Archive for the ‘release’ Category

The second of two comics I wrote for the 80th anniversary of the Dunkirk evacuation, Durand’s Dunkirk follows the crew of a French SOMUA S35 tank. With the French armies shattered and the Allies in retreat, Regis Durand and his indomitable crew gain a new mission – to hold up the advancing Germans and allow the British to evacuate through Dunkirk.

A Story of Sacrifice

Both Durand’s Dunkirk and its companion comic, Dodger’s Dunkirk, are stories with a message, but those messages are very different. During the Dunkirk withdrawal, the British showed that there could be courage and even triumph in a well-executed retreat, that not every battle should be fought to the bitter end. But the French army showed how sometimes you have to fight on, one person’s sacrifice becoming another’s salvation. The French fought hard to buy time for the Dunkirk evacuation, even knowing that it would leave their country undefended. That’s the battle that Durand fights.

Just as the evacuation didn’t only rescue British troops, the stand that made it possible wasn’t only fought by the French. The film Darkest Hour touchingly demonstrates this, in a section dealing with the fate of British troops in Calais who fought on as a distraction for the others rather than being given a chance to escape. But it was the French army that provided the greatest barrier to the advancing Germans in those last days.

An International War

Another point of this comic was to explore the international nature of the World Wars, a point I bang on about so much it’s probably getting boring, but that bears repeating.

Originally, Durand and Dodger’s comics were pitched as a single script, one that showed how the very different fates of the withdrawing British and the French rearguard were connected. I wanted to celebrate the British success at Dunkirk while remembering how many other countries were involved. It was thanks to my editor at Commando that the one story became two, and I’m really glad I got the chance to expand on that original idea.

In England, we refer to the First and Second World Wars but often neglect that “world” part. Our stories tend to be focused on British experiences, which is understandable but also a bit repetitive, limiting how many facets we see of an incredibly complicated story. There have been some interesting exceptions in recent years, such as the film Hurricane and the recent inclusion of a Sikh soldier in a scene from 1917. I think it’s good that we’re doing that more, as it makes the stories more interesting and more representative of reality. So of course I wanted to depict the French as much as the British in exploring Dunkirk, and also to show other nations, such as the Belgian soldier who plays a key part in both these stories.

One of these days, I might stop banging the drum on this subject. Today is not that day.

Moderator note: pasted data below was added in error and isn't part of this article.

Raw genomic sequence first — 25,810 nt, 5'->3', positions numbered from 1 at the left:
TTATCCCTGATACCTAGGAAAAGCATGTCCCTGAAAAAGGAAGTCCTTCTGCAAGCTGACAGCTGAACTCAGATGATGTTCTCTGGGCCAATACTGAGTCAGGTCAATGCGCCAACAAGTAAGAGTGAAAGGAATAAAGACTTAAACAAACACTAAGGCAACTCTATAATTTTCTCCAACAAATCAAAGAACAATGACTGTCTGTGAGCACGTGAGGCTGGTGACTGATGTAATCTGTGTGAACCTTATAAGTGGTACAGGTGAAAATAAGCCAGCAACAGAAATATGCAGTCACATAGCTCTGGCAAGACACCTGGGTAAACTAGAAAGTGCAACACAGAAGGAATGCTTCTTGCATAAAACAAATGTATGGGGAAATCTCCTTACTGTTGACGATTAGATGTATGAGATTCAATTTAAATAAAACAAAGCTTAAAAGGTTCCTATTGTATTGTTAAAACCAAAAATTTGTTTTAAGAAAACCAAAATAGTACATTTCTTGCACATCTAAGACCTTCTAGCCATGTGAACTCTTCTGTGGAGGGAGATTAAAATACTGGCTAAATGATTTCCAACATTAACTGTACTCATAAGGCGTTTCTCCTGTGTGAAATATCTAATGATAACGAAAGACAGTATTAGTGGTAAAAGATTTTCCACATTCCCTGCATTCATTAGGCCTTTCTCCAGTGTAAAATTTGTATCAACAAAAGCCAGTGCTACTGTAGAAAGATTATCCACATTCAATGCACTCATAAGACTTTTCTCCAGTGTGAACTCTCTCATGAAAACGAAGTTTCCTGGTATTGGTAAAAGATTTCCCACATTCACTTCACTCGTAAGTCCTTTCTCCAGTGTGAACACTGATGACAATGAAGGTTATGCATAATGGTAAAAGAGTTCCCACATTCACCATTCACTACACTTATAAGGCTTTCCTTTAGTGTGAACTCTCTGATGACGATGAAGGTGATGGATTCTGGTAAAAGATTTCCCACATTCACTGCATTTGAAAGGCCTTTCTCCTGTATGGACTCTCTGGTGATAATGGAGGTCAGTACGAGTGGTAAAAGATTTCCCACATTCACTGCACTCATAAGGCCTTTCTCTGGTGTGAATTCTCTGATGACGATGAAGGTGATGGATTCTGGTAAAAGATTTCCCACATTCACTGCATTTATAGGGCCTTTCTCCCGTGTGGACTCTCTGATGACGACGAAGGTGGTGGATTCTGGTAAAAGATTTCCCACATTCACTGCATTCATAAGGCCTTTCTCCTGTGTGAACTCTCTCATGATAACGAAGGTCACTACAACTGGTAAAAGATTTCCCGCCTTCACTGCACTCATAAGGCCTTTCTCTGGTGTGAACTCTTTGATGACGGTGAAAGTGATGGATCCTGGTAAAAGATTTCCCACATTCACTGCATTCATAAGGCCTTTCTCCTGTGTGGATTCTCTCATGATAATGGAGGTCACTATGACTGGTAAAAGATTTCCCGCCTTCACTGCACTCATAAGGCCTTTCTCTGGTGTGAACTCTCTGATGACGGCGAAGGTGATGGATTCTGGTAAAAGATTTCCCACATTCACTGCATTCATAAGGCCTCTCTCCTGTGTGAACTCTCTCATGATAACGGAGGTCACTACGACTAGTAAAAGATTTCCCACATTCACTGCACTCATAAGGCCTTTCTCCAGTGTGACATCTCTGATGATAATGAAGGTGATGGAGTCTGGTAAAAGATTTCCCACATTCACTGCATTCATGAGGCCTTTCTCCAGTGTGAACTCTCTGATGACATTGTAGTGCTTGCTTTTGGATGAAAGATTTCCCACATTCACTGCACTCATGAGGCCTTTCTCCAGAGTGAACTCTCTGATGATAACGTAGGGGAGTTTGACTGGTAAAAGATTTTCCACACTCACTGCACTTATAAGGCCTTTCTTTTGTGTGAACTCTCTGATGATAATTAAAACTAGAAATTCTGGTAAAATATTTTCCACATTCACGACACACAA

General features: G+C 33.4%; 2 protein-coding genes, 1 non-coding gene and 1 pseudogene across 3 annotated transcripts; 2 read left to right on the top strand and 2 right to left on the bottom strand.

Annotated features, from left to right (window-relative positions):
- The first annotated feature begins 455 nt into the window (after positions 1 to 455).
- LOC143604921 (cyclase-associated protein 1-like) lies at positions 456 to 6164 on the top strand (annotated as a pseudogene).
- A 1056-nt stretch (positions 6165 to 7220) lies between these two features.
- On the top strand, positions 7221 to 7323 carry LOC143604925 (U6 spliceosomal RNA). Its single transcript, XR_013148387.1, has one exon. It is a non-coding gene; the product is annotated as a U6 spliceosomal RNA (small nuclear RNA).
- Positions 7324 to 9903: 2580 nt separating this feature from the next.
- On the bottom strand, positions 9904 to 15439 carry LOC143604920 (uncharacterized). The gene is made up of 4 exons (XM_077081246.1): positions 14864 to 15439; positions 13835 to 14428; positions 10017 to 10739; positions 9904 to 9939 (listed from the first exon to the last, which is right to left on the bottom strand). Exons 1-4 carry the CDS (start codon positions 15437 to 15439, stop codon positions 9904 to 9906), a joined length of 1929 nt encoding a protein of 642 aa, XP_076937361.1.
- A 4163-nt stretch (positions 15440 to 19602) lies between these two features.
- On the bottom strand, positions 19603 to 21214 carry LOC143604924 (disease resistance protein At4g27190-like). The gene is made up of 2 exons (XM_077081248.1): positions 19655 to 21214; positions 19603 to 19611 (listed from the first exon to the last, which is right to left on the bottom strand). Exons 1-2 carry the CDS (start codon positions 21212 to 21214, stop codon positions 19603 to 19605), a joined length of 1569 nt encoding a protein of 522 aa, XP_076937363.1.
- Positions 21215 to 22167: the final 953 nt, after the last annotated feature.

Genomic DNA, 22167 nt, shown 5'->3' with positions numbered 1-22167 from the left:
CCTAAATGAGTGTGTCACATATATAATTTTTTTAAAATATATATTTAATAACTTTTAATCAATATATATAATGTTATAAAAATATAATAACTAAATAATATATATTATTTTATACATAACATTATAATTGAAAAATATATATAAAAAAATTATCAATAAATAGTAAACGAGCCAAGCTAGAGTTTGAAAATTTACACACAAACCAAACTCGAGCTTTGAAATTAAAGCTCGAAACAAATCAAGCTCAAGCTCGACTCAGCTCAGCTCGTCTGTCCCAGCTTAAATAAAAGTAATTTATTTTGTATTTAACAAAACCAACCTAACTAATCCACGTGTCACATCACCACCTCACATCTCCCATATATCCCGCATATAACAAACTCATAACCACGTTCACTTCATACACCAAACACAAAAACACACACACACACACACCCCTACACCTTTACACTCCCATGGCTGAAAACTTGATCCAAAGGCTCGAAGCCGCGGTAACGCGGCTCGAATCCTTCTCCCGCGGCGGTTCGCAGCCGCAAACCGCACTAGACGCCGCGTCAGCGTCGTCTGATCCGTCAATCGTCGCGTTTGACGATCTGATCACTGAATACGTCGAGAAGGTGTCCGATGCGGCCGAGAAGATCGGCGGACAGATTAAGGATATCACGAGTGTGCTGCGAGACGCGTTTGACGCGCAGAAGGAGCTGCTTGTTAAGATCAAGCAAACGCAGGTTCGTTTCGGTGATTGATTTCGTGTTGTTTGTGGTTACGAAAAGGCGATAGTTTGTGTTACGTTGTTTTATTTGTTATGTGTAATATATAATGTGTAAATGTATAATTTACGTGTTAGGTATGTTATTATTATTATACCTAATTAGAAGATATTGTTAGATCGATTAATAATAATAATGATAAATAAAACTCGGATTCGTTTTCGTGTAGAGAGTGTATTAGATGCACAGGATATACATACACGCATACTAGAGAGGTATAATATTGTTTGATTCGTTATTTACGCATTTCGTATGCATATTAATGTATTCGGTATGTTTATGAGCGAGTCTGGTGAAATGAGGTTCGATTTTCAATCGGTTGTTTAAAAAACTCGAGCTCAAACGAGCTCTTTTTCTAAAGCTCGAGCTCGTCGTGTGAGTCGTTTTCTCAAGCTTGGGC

The Myth of National Character

This story is also about one of the big myths of late 19th and early 20th-century military thinking – the power of superior national character.

Across Europe, every country found a way to convince itself that it was inherently superior to the rest and that this was reflected in its armed forces. A superior fighting spirit would ensure their victory over a far less impressive enemy. This is a myth that Durand, the tank commander of this story, buys into.

The inherent flaw in this thinking is obvious – if everybody has a superior national character then nobody is actually superior. The myth falls apart based on logic, never mind evidence. It can be a useful myth in motivating troops, but it’s also a dangerous one if it encourages soldiers, commanders, and politicians to ignore reality. Germany didn’t win the Battle of France because of superior national character, but because it had better tactics and the element of surprise. Russia didn’t defeat the Germans in the east because of a greater fighting spirit, but because of superior numbers and a willingness to spend lives in a war of attrition.

Durand goes into the story believing in a superior French fighting character. The question the story asks is how that attitude can stand up to the prospect of defeat.

Out Now

Both of my Dunkirk comics are out now. Both work as standalone stories, but together they create something more complex, showing the same events from different angles. You can buy them electronically through Comixology, or get paper copies wherever Commando is stocked.

I have not one but two Commando comics out this week, with matching covers by the excellent Keith Burns.

Durand’s Dunkirk and Dodger’s Dunkirk tell the stories of two soldiers, one French and the other British, taking part in the fighting that led up the Dunkirk evacuation of 1940. The two stories stand alone but are connected, with events and characters crossing over between the two. It’s one of the coolest projects I’ve had at Commando, and I’m really pleased with the results.

You can get both Dunkirk issues on Comixology or wherever copies of Commando are sold.

I have a pair of linked Commando comics coming out this week, to mark the 80th anniversary of the Dunkirk evacuation. Today, I’m going to talk about the first of them – Dodger’s Dunkirk.

One Man’s War

Dodger’s Dunkirk follows a British infantryman caught up in the Allied withdrawal to Dunkirk.

The Battle of France, fought from May to June 1940, was one of the great disasters of World War Two. The Allies badly misjudged both German capabilities and the terrain they were fighting over. In one of the most dramatic campaigns of the war, the Germans smashed through the Allies’ weakest positions and ripped their forces in half. Thanks to the incredible blitzkrieg advances of German generals such as Guderian and Rommel, the bulk of the Allied forces were surrounded, forced to retreat into an ever-shrinking pocket against the coast, unable to effectively manoeuvre or bring their forces to bear.